Presented by the Culture Ministry’s National Monuments Institute, the Awards, established in 2014, honour “positive and successful initiatives in the field of monument preservation completed in the previous year.”
The awards ceremony Tuesday night took place at the National Theatre in Prague and was broadcast live on Czech TV.
The Awards announcement states that the synagogue is the second largest surviving synagogue in Bohemia (after the Great Synagogue in Plzen):
…but since 1938 it has not served its purpose and had been falling into disrepair for decades. In its vacant state, together with the neighboring building of the rabbinate, it was bought in 2013 by Ing. Daniel Černý who started the challenging process of saving both buildings and restoring their social use. An exhibition is currently being prepared, after which both buildings will be made available to the public. Daniel Černý thus not only saved the physical essence of two cultural monuments, but also contributed to the rehabilitation and revitalization of another part of the historic city center.
Built in 1871-1872 and designed by the architect Johann Staňek, the synagogue, noted for its two side towers, was burnt out but not destroyed on the so-called Kristallnacht in November 1938. It was used as a military hospital and school during WW2; then as a warehouse.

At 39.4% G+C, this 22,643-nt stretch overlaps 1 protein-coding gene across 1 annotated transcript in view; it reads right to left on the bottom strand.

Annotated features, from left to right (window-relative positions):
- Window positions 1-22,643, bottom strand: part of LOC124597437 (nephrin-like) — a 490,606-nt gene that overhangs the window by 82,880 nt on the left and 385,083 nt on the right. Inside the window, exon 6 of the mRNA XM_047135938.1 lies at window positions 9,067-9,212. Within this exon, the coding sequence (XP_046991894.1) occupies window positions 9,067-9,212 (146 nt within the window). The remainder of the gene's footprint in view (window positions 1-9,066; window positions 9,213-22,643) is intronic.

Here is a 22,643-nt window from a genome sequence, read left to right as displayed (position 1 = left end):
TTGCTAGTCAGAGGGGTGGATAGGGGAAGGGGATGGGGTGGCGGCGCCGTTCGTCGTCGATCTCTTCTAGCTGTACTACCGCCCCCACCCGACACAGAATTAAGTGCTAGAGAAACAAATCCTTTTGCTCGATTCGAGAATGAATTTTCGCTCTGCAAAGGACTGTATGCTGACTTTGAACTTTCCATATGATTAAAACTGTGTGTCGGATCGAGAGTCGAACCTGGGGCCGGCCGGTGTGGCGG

Long empty and in deteriorating condition, the synagogue and rabbi’s house were bought in 2013 by Černý, who from 2019 oversaw a full-scale renovation of the buildings that was completed in 2022. Most of the €2 million costs of the project were covered with grants from the state and the EU.
Daniel Černý bought both buildings in 2013 in very poor technical condition, with completely empty interiors. It was clear from the beginning that due to the considerable volume of buildings (the synagogue is the second largest in the Czech Republic after the Pilsen Great Synagogue) it would be problematic to find a new meaningful and sustainable use for them. Daniel Černý decided to adapt the buildings into a cultural center which, among other things, will commemorate the history of the local Jewish community. The synagogue together with house No. 200 will form one functional unit, which will be used for cultural purposes in the future.